Ever had saver bets on a race? It’s a reasonably common bet and the pros use them regularly.

Saver bets are used by punters when there’s a horse they’re concerned may win, but they don’t want it as a main bet. Pros use saver bets when there’s a small edge (based on their ratings) on a well-fancied horse in the race that doesn’t warrant a full bet, but has a good chance of winning.

In theory, saver bets should be bet on horses with a 0% (or low positive) PoT (profit on turnover). That means you break square or win a small amount on them in the long run, but you don’t lose on them either. It’s never worth taking a saver on a negative PoT – loss on turnover – bet.

Saver bets are good for increasing overall strike rate, which creates more consistent returns, which helps with bank management.

But how do you calculate saver bets? In a nutshell, you outlay however much you need so that when the horse wins, it covers your main bets and your overall profit on the race is \$0.

##### The formula for saver bets

The formula to work out your outlay on saver bets is:

O = T / (P – 1)

where

O = Outlay
P = Price
T = Total amount outlaid on your main bets in the race

For example, you have \$100 worth of bets in a race, but you’re worried about the \$3 favourite. You want to take a saver on the \$3 favourite:

O = T / (P – 1)
O = \$100 / (\$3 – 1)
O = \$100 / \$2
O = \$50

Therefore, you should outlay \$50 on the \$3 favourite as a saver.

If the saver wins, you make \$100 profit on the bet, which covers the \$100 you’ve outlaid on your main bets and your overall profit on the race is \$0.

Every now and then, you might want to have 2 savers on a race. That’s when it becomes tricky! In this case, we need two equations (one for each saver), and the equations become more complicated:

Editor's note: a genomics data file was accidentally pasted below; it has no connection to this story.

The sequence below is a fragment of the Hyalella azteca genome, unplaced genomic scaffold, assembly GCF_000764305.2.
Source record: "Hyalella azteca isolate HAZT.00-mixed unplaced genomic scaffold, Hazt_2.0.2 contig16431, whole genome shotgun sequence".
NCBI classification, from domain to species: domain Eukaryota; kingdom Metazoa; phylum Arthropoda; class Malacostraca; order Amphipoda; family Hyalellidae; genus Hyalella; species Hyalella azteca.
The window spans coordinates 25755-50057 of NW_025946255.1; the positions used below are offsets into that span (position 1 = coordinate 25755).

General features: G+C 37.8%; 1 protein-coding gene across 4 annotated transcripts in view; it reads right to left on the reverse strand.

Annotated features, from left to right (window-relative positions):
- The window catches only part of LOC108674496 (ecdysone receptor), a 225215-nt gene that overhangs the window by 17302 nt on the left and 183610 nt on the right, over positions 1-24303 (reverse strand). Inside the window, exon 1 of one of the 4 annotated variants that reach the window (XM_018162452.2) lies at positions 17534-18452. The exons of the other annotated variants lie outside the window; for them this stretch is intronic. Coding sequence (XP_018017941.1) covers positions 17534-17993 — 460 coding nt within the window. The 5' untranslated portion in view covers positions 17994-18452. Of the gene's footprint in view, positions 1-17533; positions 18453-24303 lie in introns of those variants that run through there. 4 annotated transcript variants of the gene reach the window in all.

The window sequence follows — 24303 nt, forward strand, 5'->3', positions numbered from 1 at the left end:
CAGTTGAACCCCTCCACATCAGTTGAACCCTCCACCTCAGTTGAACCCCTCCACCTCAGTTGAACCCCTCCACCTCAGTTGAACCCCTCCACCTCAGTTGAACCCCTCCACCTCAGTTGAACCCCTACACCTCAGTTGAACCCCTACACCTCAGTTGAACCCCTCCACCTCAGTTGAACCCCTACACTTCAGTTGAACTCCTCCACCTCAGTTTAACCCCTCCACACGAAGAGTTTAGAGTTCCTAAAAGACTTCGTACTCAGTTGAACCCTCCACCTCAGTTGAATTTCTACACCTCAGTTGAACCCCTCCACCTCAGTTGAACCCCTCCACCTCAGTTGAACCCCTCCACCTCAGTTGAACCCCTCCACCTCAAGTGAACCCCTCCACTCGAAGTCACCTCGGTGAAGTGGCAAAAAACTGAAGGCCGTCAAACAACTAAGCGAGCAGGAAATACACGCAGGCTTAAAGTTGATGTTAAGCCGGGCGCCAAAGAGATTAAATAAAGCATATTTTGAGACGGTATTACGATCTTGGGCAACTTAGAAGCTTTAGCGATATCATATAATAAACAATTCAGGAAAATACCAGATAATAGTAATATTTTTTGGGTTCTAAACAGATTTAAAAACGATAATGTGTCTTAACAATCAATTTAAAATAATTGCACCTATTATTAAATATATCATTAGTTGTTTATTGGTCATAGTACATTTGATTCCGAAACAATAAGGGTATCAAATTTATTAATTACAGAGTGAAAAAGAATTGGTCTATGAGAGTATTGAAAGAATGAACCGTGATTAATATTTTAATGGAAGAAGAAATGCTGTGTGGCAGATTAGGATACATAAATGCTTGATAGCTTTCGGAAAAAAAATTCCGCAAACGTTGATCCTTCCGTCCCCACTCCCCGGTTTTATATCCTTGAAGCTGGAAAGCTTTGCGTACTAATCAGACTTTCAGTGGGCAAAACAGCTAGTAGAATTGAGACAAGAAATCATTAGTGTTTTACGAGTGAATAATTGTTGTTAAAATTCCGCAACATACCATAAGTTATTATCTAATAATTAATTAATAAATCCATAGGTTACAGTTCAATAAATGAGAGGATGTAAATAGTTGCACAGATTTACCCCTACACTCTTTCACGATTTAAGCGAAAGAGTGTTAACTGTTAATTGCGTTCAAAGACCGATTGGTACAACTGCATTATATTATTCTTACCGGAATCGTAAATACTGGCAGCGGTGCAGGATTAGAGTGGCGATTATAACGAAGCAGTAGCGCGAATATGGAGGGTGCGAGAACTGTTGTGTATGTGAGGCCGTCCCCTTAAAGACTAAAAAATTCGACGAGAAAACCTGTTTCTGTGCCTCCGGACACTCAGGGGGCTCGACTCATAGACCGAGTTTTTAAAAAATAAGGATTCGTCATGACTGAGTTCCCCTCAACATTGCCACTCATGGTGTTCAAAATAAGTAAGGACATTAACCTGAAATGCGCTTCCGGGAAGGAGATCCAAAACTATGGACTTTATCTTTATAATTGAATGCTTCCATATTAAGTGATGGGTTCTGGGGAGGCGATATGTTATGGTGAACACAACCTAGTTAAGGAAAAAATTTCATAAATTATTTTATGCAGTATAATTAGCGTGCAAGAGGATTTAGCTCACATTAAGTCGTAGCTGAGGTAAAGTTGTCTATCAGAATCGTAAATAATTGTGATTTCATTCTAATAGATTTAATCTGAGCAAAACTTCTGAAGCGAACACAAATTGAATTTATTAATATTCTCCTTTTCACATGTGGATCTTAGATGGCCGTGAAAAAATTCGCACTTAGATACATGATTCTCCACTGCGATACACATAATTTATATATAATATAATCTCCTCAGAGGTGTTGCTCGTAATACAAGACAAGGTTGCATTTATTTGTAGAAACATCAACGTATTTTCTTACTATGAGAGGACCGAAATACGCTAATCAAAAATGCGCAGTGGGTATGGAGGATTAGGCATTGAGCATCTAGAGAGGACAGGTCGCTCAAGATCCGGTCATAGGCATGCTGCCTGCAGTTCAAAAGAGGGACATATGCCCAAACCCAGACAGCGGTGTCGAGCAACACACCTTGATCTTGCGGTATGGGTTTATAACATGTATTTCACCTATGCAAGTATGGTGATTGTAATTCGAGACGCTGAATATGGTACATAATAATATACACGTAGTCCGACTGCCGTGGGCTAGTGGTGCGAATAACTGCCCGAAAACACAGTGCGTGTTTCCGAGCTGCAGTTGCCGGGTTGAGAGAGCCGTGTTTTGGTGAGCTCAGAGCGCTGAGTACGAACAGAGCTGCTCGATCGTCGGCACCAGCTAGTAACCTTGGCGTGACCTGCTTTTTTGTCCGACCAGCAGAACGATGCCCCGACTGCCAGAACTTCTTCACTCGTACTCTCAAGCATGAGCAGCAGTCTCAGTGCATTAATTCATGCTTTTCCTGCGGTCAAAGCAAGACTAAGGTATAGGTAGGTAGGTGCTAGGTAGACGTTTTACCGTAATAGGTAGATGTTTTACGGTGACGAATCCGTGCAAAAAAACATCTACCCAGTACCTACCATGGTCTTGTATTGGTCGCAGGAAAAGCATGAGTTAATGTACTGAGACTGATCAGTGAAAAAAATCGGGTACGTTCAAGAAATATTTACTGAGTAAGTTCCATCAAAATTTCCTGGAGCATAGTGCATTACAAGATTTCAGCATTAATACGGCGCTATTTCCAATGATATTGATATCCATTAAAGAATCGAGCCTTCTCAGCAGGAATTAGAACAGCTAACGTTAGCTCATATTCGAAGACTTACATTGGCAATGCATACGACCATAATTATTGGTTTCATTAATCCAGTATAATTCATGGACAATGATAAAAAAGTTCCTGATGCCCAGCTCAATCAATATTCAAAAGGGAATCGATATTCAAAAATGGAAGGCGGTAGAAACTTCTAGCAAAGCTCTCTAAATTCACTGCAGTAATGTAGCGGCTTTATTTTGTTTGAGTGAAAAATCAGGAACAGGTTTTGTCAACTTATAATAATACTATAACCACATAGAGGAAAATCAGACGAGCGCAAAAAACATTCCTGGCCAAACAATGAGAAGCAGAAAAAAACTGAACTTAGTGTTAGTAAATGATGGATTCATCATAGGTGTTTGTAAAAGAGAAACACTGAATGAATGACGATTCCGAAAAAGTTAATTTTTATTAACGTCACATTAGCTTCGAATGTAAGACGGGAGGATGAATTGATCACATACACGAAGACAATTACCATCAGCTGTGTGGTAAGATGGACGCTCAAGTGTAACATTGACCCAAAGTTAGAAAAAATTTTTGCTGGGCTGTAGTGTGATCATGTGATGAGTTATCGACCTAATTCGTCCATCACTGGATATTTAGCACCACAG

Saver 1: O1 = T / (P1 – 1 – P1 / P2)

Saver 2: O2 = T / (P2 – 1 – P2 / P1)

where

O1 = Outlay 1
P1 = Price 1
O2 = Outlay 2
P2 = Price 2
T = Total amount outlaid on your main bets in the race

For example, you have \$100 worth of bets on a race but you’re worried about the \$4 and \$8 horses, and want to take a saver on both.

The amount to outlay on the \$4 horse is:

O1 = T / (P1 – 1 – P1 / P2)
O1 = 100 / (4 – 1 – 4 / 8)
O1 = 100 / (4 – 1 – 0.5)
O1 = 100 / 2.5
O1 = 40

The amount to outlay on the \$8 horse is:

O2 = T / (P2 – 1 – P2 / P1)
O2 = 100 / (8 – 1 – 8 / 4)
O2 = 100 / (8 – 1 – 2)
O2 = 100 / 5
O2 = 20

Therefore, you should outlay \$40 on the \$4 horse, and \$20 on the \$8 horse.

If the \$4 chance wins, your overall profit on the race is:

Overall profit if \$4 horse wins = Profit on \$4 horse – \$20 outlay on Saver 2 – \$100 main bets
Overall profit if \$4 horse wins = (\$40 x \$4 – \$40) – \$20 – \$100
Overall profit if \$4 horse wins = \$120 – \$20 – \$100
Overall profit if \$4 horse wins = \$0

If the \$8 chance wins, your overall profit on the race is:

Overall profit if \$8 horse wins = Profit on \$8 horse – \$40 outlay on Saver 1 – \$100 main bets
Overall profit if \$8 horse wins = (\$20 x \$8 – \$20) – \$40 – \$100
Overall profit if \$8 horse wins = \$140 – \$40 – \$100
Overall profit if \$8 horse wins = \$0

Whichever saver wins, the overall profit is \$0.

The equations become more and more complicated as the number of savers in the race increases. Luckily though, there is one equation that sums up every saver bet you might like to take in any situation. The basic structure of all saver formulas is:

Outlay A = T / (Price A – 1 – Price A / Price B – Price A / Price C – Price A / Price D) and so on, for however many savers you want in the race.

Good luck playing around with that one!

##### Done for you: Saver bets spreadsheet

The best way to deal with these calculations (like all calculations, I find) is to setup an Excel sheet. That allows you to punch in the numbers you need and know the result without extensive calculations every time you want to bet. I’ve done one for you to use – you can download it here.

Happy punting.

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